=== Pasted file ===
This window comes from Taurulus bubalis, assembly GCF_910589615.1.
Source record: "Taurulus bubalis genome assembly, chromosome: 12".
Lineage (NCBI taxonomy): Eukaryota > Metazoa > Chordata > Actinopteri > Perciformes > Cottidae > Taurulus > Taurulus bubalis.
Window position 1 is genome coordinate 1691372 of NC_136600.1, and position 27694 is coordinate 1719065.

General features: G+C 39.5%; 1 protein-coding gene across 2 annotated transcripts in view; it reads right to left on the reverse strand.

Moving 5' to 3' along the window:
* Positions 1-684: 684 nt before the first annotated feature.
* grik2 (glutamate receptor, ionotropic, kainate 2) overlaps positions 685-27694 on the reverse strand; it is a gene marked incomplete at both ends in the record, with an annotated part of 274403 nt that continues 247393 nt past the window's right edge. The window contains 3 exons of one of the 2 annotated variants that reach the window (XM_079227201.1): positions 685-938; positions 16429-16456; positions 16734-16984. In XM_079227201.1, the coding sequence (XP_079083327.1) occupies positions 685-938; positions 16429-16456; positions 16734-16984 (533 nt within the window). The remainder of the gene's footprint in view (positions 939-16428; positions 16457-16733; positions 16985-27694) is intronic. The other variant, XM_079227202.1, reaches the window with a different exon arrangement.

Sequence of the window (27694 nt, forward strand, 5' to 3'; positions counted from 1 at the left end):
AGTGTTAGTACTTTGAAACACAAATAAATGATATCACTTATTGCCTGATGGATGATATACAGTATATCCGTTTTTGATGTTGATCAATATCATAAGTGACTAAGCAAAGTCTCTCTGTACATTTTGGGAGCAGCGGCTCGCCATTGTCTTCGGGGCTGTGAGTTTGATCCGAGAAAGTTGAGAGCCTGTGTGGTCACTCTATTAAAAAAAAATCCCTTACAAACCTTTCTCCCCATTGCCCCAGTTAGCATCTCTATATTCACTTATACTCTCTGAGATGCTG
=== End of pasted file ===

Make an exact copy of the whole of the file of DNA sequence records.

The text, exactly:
This window comes from Taurulus bubalis, assembly GCF_910589615.1.
Source record: "Taurulus bubalis genome assembly, chromosome: 12".
Lineage (NCBI taxonomy): Eukaryota > Metazoa > Chordata > Actinopteri > Perciformes > Cottidae > Taurulus > Taurulus bubalis.
Window position 1 is genome coordinate 1691372 of NC_136600.1, and position 27694 is coordinate 1719065.

General features: G+C 39.5%; 1 protein-coding gene across 2 annotated transcripts in view; it reads right to left on the reverse strand.

Moving 5' to 3' along the window:
* Positions 1-684: 684 nt before the first annotated feature.
* grik2 (glutamate receptor, ionotropic, kainate 2) overlaps positions 685-27694 on the reverse strand; it is a gene marked incomplete at both ends in the record, with an annotated part of 274403 nt that continues 247393 nt past the window's right edge. The window contains 3 exons of one of the 2 annotated variants that reach the window (XM_079227201.1): positions 685-938; positions 16429-16456; positions 16734-16984. In XM_079227201.1, the coding sequence (XP_079083327.1) occupies positions 685-938; positions 16429-16456; positions 16734-16984 (533 nt within the window). The remainder of the gene's footprint in view (positions 939-16428; positions 16457-16733; positions 16985-27694) is intronic. The other variant, XM_079227202.1, reaches the window with a different exon arrangement.

Sequence of the window (27694 nt, forward strand, 5' to 3'; positions counted from 1 at the left end):
AGTGTTAGTACTTTGAAACACAAATAAATGATATCACTTATTGCCTGATGGATGATATACAGTATATCCGTTTTTGATGTTGATCAATATCATAAGTGACTAAGCAAAGTCTCTCTGTACATTTTGGGAGCAGCGGCTCGCCATTGTCTTCGGGGCTGTGAGTTTGATCCGAGAAAGTTGAGAGCCTGTGTGGTCACTCTATTAAAAAAAAATCCCTTACAAACCTTTCTCCCCATTGCCCCAGTTAGCATCTCTATATTCACTTATACTCTCTGAGATGCTG